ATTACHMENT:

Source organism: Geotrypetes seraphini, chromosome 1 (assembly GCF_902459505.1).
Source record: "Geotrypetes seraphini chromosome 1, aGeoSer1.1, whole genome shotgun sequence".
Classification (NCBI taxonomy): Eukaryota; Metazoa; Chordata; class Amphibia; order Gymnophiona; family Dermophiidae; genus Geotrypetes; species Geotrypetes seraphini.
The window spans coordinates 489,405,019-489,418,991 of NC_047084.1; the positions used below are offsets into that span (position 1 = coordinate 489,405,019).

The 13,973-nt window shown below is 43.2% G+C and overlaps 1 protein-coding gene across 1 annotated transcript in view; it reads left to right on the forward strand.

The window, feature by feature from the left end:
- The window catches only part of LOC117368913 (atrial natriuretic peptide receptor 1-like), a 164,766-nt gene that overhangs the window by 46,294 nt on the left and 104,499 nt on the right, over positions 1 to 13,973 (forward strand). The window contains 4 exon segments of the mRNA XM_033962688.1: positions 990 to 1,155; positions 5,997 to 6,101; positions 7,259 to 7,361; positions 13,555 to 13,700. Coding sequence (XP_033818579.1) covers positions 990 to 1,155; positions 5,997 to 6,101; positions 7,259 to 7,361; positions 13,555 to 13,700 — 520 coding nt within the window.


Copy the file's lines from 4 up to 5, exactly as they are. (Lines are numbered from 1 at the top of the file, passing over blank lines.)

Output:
The window spans coordinates 489,405,019-489,418,991 of NC_047084.1; the positions used below are offsets into that span (position 1 = coordinate 489,405,019).

The 13,973-nt window shown below is 43.2% G+C and overlaps 1 protein-coding gene across 1 annotated transcript in view; it reads left to right on the forward strand.